Fish & Seafood Kombu & Seaweed Beans & TofuRice & Rice Products Noodles & MoreFruit, Nuts & Seeds Vegetables Mushrooms Spices & Condiments Sake & ShochuTea
Japanese Noodles & More
Konnyaku Ramen Shirataki Soba Somen Udon

Konnyaku (Devil’s tongue)
Konnyaku is probably one of the stranger foods for Westerners, and is not often found outside of Japan. It is made from the root of the konnyaku plant, a variety of yam. This is boiled, mashed and poured into a wooden box, where it forms a dense rectangle. When cool, the result is a slippery gray mass flecked with brown that has the consistency of very dense jello and seems more akin to something from the sea, such as wakame, than something from land. Konnyaku has no flavor of its own, but soaks up the taste of whatever it is cooked in. It also has zero calories, so it is a popular diet food. Konnyaku is also made into white, partially translucent noodles called shirataki.

konnyaku (c) 2010 Risa Sekiguchi

Ramen noodles originally came from China, and have become a beloved fast food for many, and a cheap food source for poor students around the world. The packaged variety available in the West bears little resemblance to the real thing, and the dry soup stock is loaded with sodium and chemicals. Ramen is also referred to as chuka-soba (Chinese soba) and is made with wheat, water and eggs.



When konnyaku is made into noodle form, it is called shirataki. Shirataki noodles come in various thicknesses, are a semi-translucent shade of white, and have the same springy, rubbery texture as konnyaku. Since shirataki doesn’t soften or disintegrate with extended cooking, it is used in hot pot dishes such as sukiyaki and all varieties of nabe. Having no flavor of its own, it lends a nice texture and variety to these dishes. It also has zero calories, and has been rising in popularity as a low-carb diet food. Shirataki is found in Asian groceries in the refrigerated section, where it is packaged in liquid. TOP

shirataki (c) 2010 Risa Sekiguchi

Soba (buckwheat noodles)
Soba noodles have become increasingly popular outside of Japan, and it is my favorite kind of noodle. Made from soba (buckwheat) flour, which is very healthy, it is mixed with wheat because alone, buckwheat doesn’t have enough gluten to hold together. Fresh soba is a delight, but is hard to find outside of Japan. The dried variety is quite good as well. It is eaten cold, with a flavored dipping sauce, or hot, in dashi broth. The variety of toppings seems virtually endless, from simmered mountain vegetables, nishin (simmered herring) grated yamaimo and more.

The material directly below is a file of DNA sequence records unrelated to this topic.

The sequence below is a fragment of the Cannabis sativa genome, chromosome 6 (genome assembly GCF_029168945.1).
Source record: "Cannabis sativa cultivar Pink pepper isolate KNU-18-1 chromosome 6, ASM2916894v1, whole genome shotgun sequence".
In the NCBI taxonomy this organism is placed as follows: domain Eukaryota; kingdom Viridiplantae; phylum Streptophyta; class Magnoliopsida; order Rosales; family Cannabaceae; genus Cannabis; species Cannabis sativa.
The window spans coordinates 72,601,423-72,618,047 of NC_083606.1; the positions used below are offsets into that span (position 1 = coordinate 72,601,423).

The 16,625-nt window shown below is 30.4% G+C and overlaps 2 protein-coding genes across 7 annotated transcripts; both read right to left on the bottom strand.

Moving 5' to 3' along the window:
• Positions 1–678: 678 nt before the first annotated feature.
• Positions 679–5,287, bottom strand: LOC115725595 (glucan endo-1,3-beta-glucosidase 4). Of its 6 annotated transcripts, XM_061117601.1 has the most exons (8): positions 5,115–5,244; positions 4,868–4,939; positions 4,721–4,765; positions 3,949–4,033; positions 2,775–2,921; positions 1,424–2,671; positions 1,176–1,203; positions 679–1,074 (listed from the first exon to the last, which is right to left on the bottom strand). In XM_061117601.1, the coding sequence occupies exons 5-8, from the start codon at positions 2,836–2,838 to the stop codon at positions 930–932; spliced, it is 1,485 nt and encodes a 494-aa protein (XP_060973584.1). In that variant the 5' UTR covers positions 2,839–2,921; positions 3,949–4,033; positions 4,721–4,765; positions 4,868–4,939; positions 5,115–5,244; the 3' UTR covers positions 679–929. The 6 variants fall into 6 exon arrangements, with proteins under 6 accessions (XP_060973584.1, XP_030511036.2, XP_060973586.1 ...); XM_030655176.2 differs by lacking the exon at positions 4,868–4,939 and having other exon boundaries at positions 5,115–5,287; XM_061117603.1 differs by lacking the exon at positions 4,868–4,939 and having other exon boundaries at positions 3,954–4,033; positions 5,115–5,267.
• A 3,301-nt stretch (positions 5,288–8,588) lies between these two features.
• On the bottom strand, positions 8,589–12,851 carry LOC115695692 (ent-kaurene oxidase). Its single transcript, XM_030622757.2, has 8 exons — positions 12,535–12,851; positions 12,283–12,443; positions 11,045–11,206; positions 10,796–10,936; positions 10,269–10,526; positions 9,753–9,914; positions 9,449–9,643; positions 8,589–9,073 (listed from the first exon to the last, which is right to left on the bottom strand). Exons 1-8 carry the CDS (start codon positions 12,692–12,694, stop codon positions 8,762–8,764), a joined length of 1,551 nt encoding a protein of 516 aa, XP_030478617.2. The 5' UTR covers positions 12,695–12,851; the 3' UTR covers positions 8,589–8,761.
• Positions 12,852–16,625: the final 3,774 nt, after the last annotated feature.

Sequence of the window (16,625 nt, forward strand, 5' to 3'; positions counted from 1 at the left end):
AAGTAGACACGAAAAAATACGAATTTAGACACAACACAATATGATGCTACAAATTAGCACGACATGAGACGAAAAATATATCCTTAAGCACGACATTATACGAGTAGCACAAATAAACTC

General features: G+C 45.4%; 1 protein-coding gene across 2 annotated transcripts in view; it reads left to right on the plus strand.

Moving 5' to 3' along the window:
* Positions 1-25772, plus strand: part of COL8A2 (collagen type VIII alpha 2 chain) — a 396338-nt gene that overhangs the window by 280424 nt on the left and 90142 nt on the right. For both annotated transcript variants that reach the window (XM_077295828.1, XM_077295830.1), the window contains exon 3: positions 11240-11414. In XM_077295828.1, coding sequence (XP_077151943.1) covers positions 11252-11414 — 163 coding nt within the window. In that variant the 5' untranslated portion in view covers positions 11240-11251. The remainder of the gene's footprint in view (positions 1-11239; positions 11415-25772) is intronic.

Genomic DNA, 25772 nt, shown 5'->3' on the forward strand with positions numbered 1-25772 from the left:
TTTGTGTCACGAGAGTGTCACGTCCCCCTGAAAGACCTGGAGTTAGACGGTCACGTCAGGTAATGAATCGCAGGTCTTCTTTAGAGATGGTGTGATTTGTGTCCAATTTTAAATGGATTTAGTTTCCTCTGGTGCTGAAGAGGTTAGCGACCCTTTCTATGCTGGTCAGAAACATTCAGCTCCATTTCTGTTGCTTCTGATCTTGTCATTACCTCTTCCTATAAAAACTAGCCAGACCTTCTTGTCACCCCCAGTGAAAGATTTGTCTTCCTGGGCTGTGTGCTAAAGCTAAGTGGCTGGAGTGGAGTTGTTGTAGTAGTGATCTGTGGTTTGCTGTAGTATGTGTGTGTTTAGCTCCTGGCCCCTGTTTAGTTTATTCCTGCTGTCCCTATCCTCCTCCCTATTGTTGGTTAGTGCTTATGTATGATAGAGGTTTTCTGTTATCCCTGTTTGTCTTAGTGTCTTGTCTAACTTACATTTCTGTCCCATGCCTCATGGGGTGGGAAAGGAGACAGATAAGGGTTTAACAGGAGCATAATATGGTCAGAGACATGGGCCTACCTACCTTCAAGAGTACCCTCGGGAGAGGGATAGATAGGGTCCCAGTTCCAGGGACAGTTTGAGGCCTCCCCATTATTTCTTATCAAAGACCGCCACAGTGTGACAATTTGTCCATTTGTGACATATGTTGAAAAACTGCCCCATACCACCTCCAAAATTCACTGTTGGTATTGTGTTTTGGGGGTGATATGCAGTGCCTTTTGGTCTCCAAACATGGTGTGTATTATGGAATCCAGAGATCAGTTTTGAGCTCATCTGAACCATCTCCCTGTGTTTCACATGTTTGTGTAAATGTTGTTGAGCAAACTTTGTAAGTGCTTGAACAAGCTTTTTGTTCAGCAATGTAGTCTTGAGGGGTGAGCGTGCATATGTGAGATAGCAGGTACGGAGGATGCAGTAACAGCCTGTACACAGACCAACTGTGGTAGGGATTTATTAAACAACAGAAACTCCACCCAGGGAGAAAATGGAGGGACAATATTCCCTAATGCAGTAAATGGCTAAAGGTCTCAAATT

Somen (thin wheat noodles)
Somen is associated with summer, because the thin white noodles (thinner than angel hair pasta) are best served chilled. Served in bowls of ice water, with dipping sauce flavored with ginger, somen is just the thing to eat when your appetite isn’t great. The chilled noodles have a light texture and flavor, and provide relief from the heat and humidity of summer. In Takao, which is famous for its clear, icy cold spring water, platforms are set up over the river and an elaborate maze of bamboo sluices is filled with somen, which floats languidly by. Diners pick the floating strands of somen with bamboo chopsticks, while enjoying the cool breezes off the river.


Udon (thick wheat noodles)
While soba is more popular in Kanto (eastern Japan, including Tokyo), udon is more popular in Kansai (western Japan, including Osaka). Made from wheat, these thick, chewy and substantial noodles are also popular outside of Japan. While they are available dried, I like the frozen variety, which I find to be similar to what is served in Japan. Like soba, the toppings for udon are endless, and it is enjoyed hot or cold. When I was an exchange student in Osaka, we stopped for a piping hot ¥100 bowl at a stall at the Umeda Station each week, on our way back from meditating in Kyoto. At that price, it only came with togarashi and tempura batter droppings. The cheapest I’ve seen recently is ¥420. TOP